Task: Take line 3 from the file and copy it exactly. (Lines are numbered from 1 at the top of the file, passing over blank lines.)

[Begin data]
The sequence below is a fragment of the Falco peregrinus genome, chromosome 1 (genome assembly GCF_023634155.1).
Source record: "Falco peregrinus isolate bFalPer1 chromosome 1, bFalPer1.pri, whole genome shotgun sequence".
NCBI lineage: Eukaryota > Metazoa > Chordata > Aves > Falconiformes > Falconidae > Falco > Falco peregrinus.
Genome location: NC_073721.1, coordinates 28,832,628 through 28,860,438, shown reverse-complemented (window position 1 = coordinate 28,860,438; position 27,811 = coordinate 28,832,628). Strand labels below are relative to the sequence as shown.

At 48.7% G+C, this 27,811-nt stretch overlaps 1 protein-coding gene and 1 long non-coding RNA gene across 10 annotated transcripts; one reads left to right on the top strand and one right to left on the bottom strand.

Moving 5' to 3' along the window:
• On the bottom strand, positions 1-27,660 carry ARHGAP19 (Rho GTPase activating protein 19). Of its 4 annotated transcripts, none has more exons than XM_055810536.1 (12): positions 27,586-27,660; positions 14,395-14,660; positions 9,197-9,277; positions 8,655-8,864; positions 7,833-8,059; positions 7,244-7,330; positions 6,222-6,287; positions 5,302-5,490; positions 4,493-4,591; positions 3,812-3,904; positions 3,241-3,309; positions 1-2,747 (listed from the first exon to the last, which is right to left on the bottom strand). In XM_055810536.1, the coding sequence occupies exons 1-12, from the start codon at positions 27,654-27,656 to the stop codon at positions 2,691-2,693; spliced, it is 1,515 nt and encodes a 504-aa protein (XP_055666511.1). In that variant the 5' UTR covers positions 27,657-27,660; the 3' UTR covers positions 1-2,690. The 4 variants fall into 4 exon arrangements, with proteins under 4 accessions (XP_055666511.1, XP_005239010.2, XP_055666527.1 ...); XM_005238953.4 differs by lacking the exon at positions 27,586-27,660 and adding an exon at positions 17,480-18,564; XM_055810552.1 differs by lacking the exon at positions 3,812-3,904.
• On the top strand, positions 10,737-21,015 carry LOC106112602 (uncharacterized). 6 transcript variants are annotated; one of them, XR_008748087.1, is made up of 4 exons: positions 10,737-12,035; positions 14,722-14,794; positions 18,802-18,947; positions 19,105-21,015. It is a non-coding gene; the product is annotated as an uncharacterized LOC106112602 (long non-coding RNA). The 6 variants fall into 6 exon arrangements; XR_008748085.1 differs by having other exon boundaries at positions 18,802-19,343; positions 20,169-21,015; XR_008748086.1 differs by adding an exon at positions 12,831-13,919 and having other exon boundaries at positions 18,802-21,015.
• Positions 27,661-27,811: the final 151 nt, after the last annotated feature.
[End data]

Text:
NCBI lineage: Eukaryota > Metazoa > Chordata > Aves > Falconiformes > Falconidae > Falco > Falco peregrinus.